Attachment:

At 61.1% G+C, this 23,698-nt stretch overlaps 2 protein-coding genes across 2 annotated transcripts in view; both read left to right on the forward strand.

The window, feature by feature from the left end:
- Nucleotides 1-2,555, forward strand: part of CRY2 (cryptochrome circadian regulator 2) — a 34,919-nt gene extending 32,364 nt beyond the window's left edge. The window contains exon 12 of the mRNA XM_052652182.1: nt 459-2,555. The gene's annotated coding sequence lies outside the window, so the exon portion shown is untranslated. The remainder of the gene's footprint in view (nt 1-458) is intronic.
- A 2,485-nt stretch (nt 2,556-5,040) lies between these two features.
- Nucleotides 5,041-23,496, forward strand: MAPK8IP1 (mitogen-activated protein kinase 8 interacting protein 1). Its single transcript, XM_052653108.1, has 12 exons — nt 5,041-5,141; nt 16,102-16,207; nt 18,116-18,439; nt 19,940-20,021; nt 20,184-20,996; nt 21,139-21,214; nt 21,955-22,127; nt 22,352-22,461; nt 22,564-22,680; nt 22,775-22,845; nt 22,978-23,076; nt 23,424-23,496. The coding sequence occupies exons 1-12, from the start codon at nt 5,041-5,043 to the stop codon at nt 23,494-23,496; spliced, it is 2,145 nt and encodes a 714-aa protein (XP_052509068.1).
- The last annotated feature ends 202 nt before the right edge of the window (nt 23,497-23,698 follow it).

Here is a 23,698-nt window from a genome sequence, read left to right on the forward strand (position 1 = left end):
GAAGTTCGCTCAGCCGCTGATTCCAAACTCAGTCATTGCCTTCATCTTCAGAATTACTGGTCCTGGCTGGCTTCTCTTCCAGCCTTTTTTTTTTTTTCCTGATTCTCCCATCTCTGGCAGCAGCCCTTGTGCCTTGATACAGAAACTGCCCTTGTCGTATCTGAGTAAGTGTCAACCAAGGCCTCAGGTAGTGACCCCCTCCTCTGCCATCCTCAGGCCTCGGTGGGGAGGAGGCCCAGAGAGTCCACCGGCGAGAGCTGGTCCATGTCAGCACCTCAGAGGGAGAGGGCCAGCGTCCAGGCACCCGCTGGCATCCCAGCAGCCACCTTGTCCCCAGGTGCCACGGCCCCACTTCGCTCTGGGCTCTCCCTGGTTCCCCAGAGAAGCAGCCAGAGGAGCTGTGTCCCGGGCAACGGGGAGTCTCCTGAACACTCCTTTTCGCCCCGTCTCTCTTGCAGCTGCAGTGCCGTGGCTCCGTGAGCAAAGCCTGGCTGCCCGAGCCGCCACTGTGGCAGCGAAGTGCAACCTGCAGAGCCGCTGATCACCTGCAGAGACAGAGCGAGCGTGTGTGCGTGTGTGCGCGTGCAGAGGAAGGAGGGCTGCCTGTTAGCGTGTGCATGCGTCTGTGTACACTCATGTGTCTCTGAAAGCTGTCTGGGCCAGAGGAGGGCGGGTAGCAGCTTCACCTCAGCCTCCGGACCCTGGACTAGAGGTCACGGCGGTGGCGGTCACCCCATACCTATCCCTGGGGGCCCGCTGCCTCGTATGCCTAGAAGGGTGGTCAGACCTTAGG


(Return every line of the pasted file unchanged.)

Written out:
At 61.1% G+C, this 23,698-nt stretch overlaps 2 protein-coding genes across 2 annotated transcripts in view; both read left to right on the forward strand.

The window, feature by feature from the left end:
- Nucleotides 1-2,555, forward strand: part of CRY2 (cryptochrome circadian regulator 2) — a 34,919-nt gene extending 32,364 nt beyond the window's left edge. The window contains exon 12 of the mRNA XM_052652182.1: nt 459-2,555. The gene's annotated coding sequence lies outside the window, so the exon portion shown is untranslated. The remainder of the gene's footprint in view (nt 1-458) is intronic.
- A 2,485-nt stretch (nt 2,556-5,040) lies between these two features.
- Nucleotides 5,041-23,496, forward strand: MAPK8IP1 (mitogen-activated protein kinase 8 interacting protein 1). Its single transcript, XM_052653108.1, has 12 exons — nt 5,041-5,141; nt 16,102-16,207; nt 18,116-18,439; nt 19,940-20,021; nt 20,184-20,996; nt 21,139-21,214; nt 21,955-22,127; nt 22,352-22,461; nt 22,564-22,680; nt 22,775-22,845; nt 22,978-23,076; nt 23,424-23,496. The coding sequence occupies exons 1-12, from the start codon at nt 5,041-5,043 to the stop codon at nt 23,494-23,496; spliced, it is 2,145 nt and encodes a 714-aa protein (XP_052509068.1).
- The last annotated feature ends 202 nt before the right edge of the window (nt 23,497-23,698 follow it).

Here is a 23,698-nt window from a genome sequence, read left to right on the forward strand (position 1 = left end):
GAAGTTCGCTCAGCCGCTGATTCCAAACTCAGTCATTGCCTTCATCTTCAGAATTACTGGTCCTGGCTGGCTTCTCTTCCAGCCTTTTTTTTTTTTTCCTGATTCTCCCATCTCTGGCAGCAGCCCTTGTGCCTTGATACAGAAACTGCCCTTGTCGTATCTGAGTAAGTGTCAACCAAGGCCTCAGGTAGTGACCCCCTCCTCTGCCATCCTCAGGCCTCGGTGGGGAGGAGGCCCAGAGAGTCCACCGGCGAGAGCTGGTCCATGTCAGCACCTCAGAGGGAGAGGGCCAGCGTCCAGGCACCCGCTGGCATCCCAGCAGCCACCTTGTCCCCAGGTGCCACGGCCCCACTTCGCTCTGGGCTCTCCCTGGTTCCCCAGAGAAGCAGCCAGAGGAGCTGTGTCCCGGGCAACGGGGAGTCTCCTGAACACTCCTTTTCGCCCCGTCTCTCTTGCAGCTGCAGTGCCGTGGCTCCGTGAGCAAAGCCTGGCTGCCCGAGCCGCCACTGTGGCAGCGAAGTGCAACCTGCAGAGCCGCTGATCACCTGCAGAGACAGAGCGAGCGTGTGTGCGTGTGTGCGCGTGCAGAGGAAGGAGGGCTGCCTGTTAGCGTGTGCATGCGTCTGTGTACACTCATGTGTCTCTGAAAGCTGTCTGGGCCAGAGGAGGGCGGGTAGCAGCTTCACCTCAGCCTCCGGACCCTGGACTAGAGGTCACGGCGGTGGCGGTCACCCCATACCTATCCCTGGGGGCCCGCTGCCTCGTATGCCTAGAAGGGTGGTCAGACCTTAGG